We learned that Missouri is fifth in the nation for unstable food supplies in the home. About 100,000 kids in the Kansas City area do not have enough food to eat. The main reason households do not have enough food is because household income is too low.
There are many ways people can help reduce hunger. Harvesters distributes 10,000 BackSnacks to kids each week, but it is estimated that 30,000 kids need them.
Money contributed to Harvesters goes a long way toward purchasing food because Harvesters buys in bulk at greatly reduced prices.
Hundreds of people line up at soup kitchens each day. Volunteers are always needed at soup kitchens around the city.
We encourage everyone to get involved — volunteer your time and money to reduce hunger in Kansas City. Please help however you can. You can really make a difference in our community.
The idea that the increase in traffic tickets is for safety and not revenue is like saying McDonald’s is out to feed the hungry, not make a profit (5-27, A1, “KC police step up ticketing”). If it is not about the revenue, then the city should donate the fine money to charity.
Let’s see how far that goes. Sorry, it is always about the money.
The traffic patrols stopping cars on busy highways for seat-belt violations, or some other simple issue, are far more dangerous than the violations themselves.
There is no money in solving real crimes like theft, abuse or robbery. So they concentrate on the money-makers. Question: What will be the next reason to stop a car, putting the driver, the officer and the public at risk?
As people comply, they will tighten the laws to keep the revenue coming in. Motorists are easy targets because they will pay the fines and go on.
Real criminals don’t care about the laws and require a great deal more work and generate little revenue. It is an easy buck, those pesky traffic violators.
Auto inspection blues
I took my new vehicle purchased in Missouri to be inspected recently so that I could have it registered and tagged in Kansas. I paid, got my inspection certificate and headed out to the Department of Motor Vehicles in Mission.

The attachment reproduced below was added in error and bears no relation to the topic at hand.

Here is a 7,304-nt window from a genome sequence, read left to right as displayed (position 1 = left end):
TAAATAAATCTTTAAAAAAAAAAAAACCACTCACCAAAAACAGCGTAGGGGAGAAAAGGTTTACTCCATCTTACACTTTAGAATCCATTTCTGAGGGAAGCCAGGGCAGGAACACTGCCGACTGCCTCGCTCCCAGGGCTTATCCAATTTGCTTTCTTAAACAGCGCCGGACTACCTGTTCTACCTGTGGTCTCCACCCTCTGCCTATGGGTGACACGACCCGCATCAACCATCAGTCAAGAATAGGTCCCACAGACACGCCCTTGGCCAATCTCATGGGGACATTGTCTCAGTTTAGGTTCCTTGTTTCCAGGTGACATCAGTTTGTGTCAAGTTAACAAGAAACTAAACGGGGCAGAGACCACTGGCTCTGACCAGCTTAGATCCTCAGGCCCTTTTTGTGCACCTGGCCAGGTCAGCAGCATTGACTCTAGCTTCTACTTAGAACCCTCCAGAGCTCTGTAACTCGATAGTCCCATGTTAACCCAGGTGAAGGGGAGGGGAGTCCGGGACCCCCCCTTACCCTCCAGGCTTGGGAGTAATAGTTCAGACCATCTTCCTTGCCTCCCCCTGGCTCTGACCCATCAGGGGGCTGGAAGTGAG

After waiting in line for 30 minutes at the DMV, I was told that the vehicle identification number was not accurately recorded and therefore I had to go back to get a new inspection certificate.
When I went back to the inspection office to report the mistake, the clerk nonchalantly told me that I should not be upset and that all humans make mistakes. That was not what I was hoping to hear after all of the inconvenience I went through. I totally understand that people make mistakes, but brushing it off was totally unnecessary.
After this experience, I suggest that you make sure you check your inspection certificate so the same thing will not happen to you.
I also think the Kansas vehicle inspection office should train its staff to handle complaints in a more sympathetic and professional way and make sure workers do their jobs accordingly.
Last month, four of my good friends and I had lunch at Nick and Jake’s at 135th Street and Metcalf Avenue in Overland Park.
The five of us were classmates many years ago at Mark Twain Elementary School, which was at 60th Street and Swope Parkway. The school has been gone for a very long time, but we classmates get together several times a year.
After lunch, we were told a gentleman had paid for our lunch.
What a wonderful surprise. To the man who was so kind, thank you and we promise we will each be paying it forward to others in the near future.
Join the Discussion
The Kansas City Star is pleased to provide this opportunity to share information, experiences and observations about what's in the news. Some of the comments may be reprinted elsewhere on the site or in the newspaper. We encourage lively, open debate on the issues of the day, and ask that you refrain from profanity, hate speech, personal comments and remarks that are off point. Thank you for taking the time to offer your thoughts.